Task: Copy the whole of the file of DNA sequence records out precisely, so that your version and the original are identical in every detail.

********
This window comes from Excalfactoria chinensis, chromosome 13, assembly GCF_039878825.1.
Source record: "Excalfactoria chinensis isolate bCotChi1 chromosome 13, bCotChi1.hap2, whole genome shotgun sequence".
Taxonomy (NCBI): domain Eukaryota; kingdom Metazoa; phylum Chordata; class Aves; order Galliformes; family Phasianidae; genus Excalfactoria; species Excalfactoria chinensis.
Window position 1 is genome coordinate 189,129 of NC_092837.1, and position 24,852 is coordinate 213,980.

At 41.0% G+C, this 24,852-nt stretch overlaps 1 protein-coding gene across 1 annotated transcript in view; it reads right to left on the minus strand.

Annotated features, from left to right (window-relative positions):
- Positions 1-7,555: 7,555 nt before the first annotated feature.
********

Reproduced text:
This window comes from Excalfactoria chinensis, chromosome 13, assembly GCF_039878825.1.
Source record: "Excalfactoria chinensis isolate bCotChi1 chromosome 13, bCotChi1.hap2, whole genome shotgun sequence".
Taxonomy (NCBI): domain Eukaryota; kingdom Metazoa; phylum Chordata; class Aves; order Galliformes; family Phasianidae; genus Excalfactoria; species Excalfactoria chinensis.
Window position 1 is genome coordinate 189,129 of NC_092837.1, and position 24,852 is coordinate 213,980.

At 41.0% G+C, this 24,852-nt stretch overlaps 1 protein-coding gene across 1 annotated transcript in view; it reads right to left on the minus strand.

Annotated features, from left to right (window-relative positions):
- Positions 1-7,555: 7,555 nt before the first annotated feature.